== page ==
wine-glasses

An Introduction to Wine Travel in China

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When planning a trip to China one envisions parades of people carrying dragon kites in Beijing, monks practicing martial arts atop misty ridges, and rivers littered with colorful junks in full sail.

What doesn’t come to mind is wine enthusiasts standing around a bar in a tasting room while swirling glasses of Cabernet Sauvignon, discussing the finer points of viticulture.

But this image will be seared in the minds of wine-loving travelers in the near future as China is poised to become the world’s number one consumer of fermented grapes in 2016.

Not only is the nation wild about drinking wine, but it is a major hub of production, becoming the fifth largest producer as of 2012.

A Brief History of Wine in China

Archeological evidence reveals that wine production in China has occurred since 2,500 B.C.E. However wine made from grapes fell out of favor by the end of the Bronze Age as wine was laid in the shade.

During this period other alcoholic beverages captured the palates and imaginations of the Chinese people. For this reason, China has been known as a society of beer and spirits with wine not entering the consciousness of people who live outside of Asia.

By 1970 the World Health Organization estimated that spirits and brews made up 99% of alcohol consumption in the nation.

However, in that decade the face of Chinese economics and alcohol consumption would go through a series of changes that would alter the wine scene tremendously, leaving it forever altered.

The economic reforms instituted by Deng Xiaoping created momentum that continued to gain speed as China became the fastest growing economy in the world. This newfound prosperity, and Deng’s willingness to open China up to the Occident primed the culture to begin importing luxury goods from the West.

In the 1990s grape wine became much more prevalent in China and hundreds of vineyards began popping up around the country. Around the turn of the millennium, the Chinese thirst for wine began to explode. From 2008 to 2013 consumption in China doubled.

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Wine Experiences in Beijing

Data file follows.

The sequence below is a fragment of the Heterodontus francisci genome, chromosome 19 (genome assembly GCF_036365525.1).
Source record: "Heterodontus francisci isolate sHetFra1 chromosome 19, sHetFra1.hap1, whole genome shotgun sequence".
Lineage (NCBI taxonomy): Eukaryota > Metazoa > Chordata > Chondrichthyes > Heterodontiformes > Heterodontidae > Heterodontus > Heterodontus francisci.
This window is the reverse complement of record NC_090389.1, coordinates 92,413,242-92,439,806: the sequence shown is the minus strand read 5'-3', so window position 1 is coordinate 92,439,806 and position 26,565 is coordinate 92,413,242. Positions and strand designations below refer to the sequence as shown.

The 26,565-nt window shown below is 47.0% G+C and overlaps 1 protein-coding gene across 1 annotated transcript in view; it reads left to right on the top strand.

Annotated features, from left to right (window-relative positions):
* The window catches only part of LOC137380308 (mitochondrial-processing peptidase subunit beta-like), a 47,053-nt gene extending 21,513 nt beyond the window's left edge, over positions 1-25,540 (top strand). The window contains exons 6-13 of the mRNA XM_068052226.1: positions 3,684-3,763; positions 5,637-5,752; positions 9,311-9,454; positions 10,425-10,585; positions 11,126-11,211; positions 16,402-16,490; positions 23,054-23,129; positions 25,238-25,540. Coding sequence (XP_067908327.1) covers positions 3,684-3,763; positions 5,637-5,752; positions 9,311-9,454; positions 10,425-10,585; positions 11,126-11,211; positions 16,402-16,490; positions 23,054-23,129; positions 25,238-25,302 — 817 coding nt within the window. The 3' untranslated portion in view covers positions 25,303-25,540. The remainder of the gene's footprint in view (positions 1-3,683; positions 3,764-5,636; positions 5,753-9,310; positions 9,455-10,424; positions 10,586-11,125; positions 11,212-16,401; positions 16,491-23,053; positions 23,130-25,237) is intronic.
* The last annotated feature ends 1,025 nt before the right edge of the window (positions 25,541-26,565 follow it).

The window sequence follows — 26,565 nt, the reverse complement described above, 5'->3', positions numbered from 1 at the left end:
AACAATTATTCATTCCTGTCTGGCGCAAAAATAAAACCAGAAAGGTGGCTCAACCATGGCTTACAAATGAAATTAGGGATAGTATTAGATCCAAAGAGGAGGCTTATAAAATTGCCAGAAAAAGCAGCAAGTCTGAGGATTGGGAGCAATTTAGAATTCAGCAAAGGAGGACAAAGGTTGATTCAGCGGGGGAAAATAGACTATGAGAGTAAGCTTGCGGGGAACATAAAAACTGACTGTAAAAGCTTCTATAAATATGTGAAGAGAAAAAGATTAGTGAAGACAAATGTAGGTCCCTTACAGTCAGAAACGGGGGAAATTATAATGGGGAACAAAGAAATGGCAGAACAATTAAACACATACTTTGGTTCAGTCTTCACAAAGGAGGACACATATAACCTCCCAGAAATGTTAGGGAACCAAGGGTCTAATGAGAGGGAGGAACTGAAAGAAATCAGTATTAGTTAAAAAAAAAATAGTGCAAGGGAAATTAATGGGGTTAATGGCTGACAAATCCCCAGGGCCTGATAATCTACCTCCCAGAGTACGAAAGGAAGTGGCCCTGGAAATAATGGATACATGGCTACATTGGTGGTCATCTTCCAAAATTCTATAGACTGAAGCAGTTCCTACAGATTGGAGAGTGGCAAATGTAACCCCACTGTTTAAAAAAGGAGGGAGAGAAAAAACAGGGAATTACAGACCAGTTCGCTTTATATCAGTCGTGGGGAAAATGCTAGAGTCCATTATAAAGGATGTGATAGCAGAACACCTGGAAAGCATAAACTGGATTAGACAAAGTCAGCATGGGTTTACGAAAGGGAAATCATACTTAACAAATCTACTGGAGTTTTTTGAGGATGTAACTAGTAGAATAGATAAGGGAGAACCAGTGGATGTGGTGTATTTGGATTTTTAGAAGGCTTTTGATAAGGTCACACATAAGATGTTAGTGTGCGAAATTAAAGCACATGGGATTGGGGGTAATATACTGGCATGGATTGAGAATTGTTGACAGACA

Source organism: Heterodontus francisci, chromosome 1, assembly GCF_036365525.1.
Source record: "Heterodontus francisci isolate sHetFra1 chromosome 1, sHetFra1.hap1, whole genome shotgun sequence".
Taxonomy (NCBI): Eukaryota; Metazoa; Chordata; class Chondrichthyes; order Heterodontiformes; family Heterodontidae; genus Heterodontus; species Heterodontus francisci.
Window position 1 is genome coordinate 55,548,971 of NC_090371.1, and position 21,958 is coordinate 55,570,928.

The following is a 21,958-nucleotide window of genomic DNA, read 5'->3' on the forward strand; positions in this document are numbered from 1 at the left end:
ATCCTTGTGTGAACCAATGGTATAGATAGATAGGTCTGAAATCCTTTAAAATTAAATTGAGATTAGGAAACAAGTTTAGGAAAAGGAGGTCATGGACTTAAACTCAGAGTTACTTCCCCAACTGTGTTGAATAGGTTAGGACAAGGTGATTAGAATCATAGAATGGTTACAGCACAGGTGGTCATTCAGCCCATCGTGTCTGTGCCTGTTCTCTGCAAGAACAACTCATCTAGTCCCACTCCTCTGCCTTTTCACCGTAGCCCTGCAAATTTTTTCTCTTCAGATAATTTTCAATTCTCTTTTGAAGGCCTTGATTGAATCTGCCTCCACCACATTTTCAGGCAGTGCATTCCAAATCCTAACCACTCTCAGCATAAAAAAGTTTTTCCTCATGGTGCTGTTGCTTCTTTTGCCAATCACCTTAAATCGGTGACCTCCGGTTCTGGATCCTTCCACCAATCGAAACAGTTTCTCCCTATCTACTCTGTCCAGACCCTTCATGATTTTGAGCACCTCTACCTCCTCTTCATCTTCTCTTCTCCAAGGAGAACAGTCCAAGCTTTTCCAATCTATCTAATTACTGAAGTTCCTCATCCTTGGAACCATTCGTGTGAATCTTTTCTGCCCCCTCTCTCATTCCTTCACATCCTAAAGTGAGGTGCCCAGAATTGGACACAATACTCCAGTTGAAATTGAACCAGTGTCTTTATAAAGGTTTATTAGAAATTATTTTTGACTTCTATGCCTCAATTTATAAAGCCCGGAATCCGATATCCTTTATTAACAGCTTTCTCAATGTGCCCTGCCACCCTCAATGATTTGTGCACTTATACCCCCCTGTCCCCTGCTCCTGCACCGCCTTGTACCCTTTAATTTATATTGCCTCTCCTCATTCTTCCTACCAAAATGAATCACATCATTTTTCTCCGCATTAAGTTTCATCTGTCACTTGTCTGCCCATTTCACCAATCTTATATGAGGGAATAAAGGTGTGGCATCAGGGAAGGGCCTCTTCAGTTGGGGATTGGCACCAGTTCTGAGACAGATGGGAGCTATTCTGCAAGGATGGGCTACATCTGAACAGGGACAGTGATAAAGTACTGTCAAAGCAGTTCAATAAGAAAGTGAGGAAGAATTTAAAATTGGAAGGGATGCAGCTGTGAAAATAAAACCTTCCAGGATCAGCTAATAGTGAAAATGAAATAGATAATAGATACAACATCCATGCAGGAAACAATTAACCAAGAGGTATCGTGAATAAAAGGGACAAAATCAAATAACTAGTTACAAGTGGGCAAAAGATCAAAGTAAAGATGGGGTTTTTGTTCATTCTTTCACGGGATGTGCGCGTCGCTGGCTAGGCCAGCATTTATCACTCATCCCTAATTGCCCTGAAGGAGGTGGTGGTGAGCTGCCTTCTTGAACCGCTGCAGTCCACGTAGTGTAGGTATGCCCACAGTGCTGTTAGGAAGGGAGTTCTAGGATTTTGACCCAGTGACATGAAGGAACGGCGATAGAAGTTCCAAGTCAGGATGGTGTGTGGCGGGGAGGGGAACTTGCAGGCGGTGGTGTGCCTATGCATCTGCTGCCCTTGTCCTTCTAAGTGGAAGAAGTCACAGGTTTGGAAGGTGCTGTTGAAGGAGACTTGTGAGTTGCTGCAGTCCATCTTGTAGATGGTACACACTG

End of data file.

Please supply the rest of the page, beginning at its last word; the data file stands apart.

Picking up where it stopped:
This period of rapid growth aided the expansion of the wine industry. Amazingly, China today has over seven hundred wineries, which offer exceptional experiences for tourists with a passion for crushed grapes. Wine production now occurs in nearly every corner of China.

As a result, one could have an authentic Chinese wine experience, whether they are visiting Beijing or the Yunnan Province.

In Beijing, there is a burgeoning wine industry that has something for every wine enthusiast. The Grape Wall of China is the premier English language blog on Chinese wine, operated out of Beijing by Jim Boyce.

Not only is the blog an excellent resource on the Chinese wine industry, but it hosts a number of events including “The China Wine Tour” which includes a visit to four bars and samples of eight Chinese wines. There are also annual events including “The Grape Wall Challenge” where Chinese consumers vote on their favorite wines.

For more, visit the Grape Wall of China blog and begin exploring the possibilities.

Touring the Wine Regions of China

If you are hoping to get out and explore some vineyards during your journey, you could visit any of China’s wine producing regions including Inner Mongolia, Yunnan, Sichuan, Xinjiang Uyghur, Tianjin, and Liaoning among several others.

However, if you’re planning to visit a region of China specifically for a wine experience, you will be best served to head to the Ningxia Hui Autonomous Region.

Known to many as the “Napa Valley of China,” this region is fed by the Yellow River, which provides irrigation to this dry climate to produce an excellent setting for grape cultivation and appreciation. As a result, money has poured into the region making, Ningxia (the diminutive name for the region) the premier destination.

This is where Moet Hennessey elected to open Chandon China, the nation’s first sparkling wine house.

The region lies about 500 miles west of Beijing, but for oenophiles, the trip from the capital is well worth it because it is host to more than fifty wineries and is rapidly expanding production.

While visiting Ningxia you can easily stop over at the Gansu Province, which boasts a cooler climate conducive to producing other varieties of grapes.

A Final Word on Wine Travel in China

No matter how you decide to spend your time in China, a novel wine experience can be part of your itinerary. The most exciting aspect is much like touring China itself, wine appreciation is a process of discovery. It is best to leave no stone unturned and no bottle still corked.

As the consumption in China continues to outpace production, there is still very little wine that is exported. Therefore, by touring the wine industry in China you are guaranteed a unique and authentic experience. In China, there is a possibility to constantly try something new, see a different side of wine, and drink deeply from the rich history of the enchanting dragon.

 

 

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Loren Mayshark
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Loren Mayshark

Loren Mayshark is an American published author and travel writer who has traveled extensively in S.E. Asia and studied Chinese art, religion, philosophy, and history while earning a BA in World History from Manhattanville College.

He has written for The Permaculture Research Institute and Uisio among other prominent outlets.

He is the author of Death: An Exploration (2016). For more visit his official website: www.lorenmayshark.com
Loren Mayshark
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